Calm How Do I Get There?

While feeding the ponies this morning I realized as I write about how much it helps our animals for us to be calm, the question came up, how do you get calm?

I want to offer a simple technique I learned 30 some years ago. It is the three breaths.  You start by taking a slow inhalation and then a slow exhalation. This is one breath.   Repeat this two more times for a total of three. Really simple and amazingly effective.

What the three breaths does for us is slow down our thought process.  You can’t focus on your breath and think at the same time.  So basically when I talk about getting calm with your animal I am talking about slowing and calming your thought process.

If you look at lead animals either in a horse herd or dog pack, those animals are calm and quiet.  A flick of an ear or a look gets the message across.  If we are busy both in our mind and body our animal is not going to see us as a good leader.  Someone has to lead this is both herd and pack law.

I suggest start doing the three breathes as you go through your day. Think of it as a mini time out it takes just a moment.  Start to notice how you felt before you did the three breathes and how you feel after.  You will start to notice that afterward you feel a little calmer and quieter, more focused a little less stressed.  .

Three breaths.  Is a gift to your animals and ultimately yourself.

More Calm

After the last post a friend called to tell me what just happened with her older dog.  He slipped through the upright posts on a stair landing and fell 8 feet hitting his head.

She said the first thing she did was calm herself before going down to him.  Then she went to see if he was injured.  As she was checking him I opened up to him.  It was interesting what was more important to him in that moment was his leader was calm. Her calm radiated to him and he relaxed.  As he relaxed his body could take stock of itself easily without stress.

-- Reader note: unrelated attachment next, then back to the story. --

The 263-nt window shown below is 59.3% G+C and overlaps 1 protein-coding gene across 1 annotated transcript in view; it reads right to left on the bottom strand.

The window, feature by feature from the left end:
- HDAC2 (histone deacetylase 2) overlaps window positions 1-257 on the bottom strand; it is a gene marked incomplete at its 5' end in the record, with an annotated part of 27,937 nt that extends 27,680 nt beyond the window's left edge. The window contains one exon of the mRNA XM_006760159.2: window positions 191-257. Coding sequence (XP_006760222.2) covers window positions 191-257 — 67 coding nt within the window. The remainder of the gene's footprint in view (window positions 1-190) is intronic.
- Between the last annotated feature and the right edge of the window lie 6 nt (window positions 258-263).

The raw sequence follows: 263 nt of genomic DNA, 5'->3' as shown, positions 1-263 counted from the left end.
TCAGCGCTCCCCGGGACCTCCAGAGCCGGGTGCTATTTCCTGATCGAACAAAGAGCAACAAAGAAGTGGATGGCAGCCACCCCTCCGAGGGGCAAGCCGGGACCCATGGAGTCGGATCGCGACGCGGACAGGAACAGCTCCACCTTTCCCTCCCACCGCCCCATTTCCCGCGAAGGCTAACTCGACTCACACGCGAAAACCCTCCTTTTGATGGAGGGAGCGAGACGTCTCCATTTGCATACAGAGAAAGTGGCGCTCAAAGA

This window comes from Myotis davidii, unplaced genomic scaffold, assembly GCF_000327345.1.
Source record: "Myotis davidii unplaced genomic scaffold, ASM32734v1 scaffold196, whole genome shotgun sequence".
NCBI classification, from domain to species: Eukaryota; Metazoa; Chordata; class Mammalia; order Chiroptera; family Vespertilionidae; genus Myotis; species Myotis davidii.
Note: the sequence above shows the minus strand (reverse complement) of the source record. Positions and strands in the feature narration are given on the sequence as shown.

As he does not see or hear very well her calm helped him to orient himself to the space around him again. He stood up and shook himself and started walking.  He took a couple of stiff steps and then walked normally.  He showed me he was ok and he had a strong calm leader which really made it ok.

Her husband was already fixing the railing making it slip through proof.  It has been an on going unfolding of making changes to keep this little guy safe yet allowing him as much freedom as possible.

This really drove it home to me one more notch that staying calm with an animal when something happens is a huge benefit to them and ourselves.

Being Calm

Two weeks ago I went to print the post I had written and what came out of the printer was surprising.  The file was compressed in on itself and unreadable.  I looked at the screen and the same mess was there.  First it was, oh $#!%, then fear and finally stay calm there is a solution.  This event put me on an odyssey which had a great outcome.  I found a man who is now my go to guy for computer glitches.  Staying calm was the key.  So here I am rewriting.

I worked on several cases of lost dogs that were in different areas of the country, each breed was different and how the dog went missing was different. The consistent thread that ran through each case was the level of upset of the humans

I am seeing a correlation between the level of human upset and the dog coming back.  I started to see when the human calmed down there was a higher rate of the dog returning.

Think about it, we emit a negative vibration when we are upset.  Our animals feel that.  They do not have the ability to understand the why, they just know the human is upset.  An upset leader of the pack is not a good thing for pack safety.  If we do not have a safe leader the dog will stay away, it is survival for them that is hard wired.  It is not a thought process.

When we get calm and become a strong leader again that is a safer feeling for the dog and the dog is more likely to come home.  Now does that guarantee the dog comes back?  No. It does create a higher possibility though.

I am seeing over and over how our upset emotions affect animals.  Not just in lost dogs, in all areas of our interaction with them.  People are always asking me what can I do for my animal to make their life with me better.  More and more my response is be aware of your emotional state and if you are having an upset address it.  Does that mean beat yourself up?  No. Simply be aware and do something to get calmer.

The gift to your animal will be huge.  .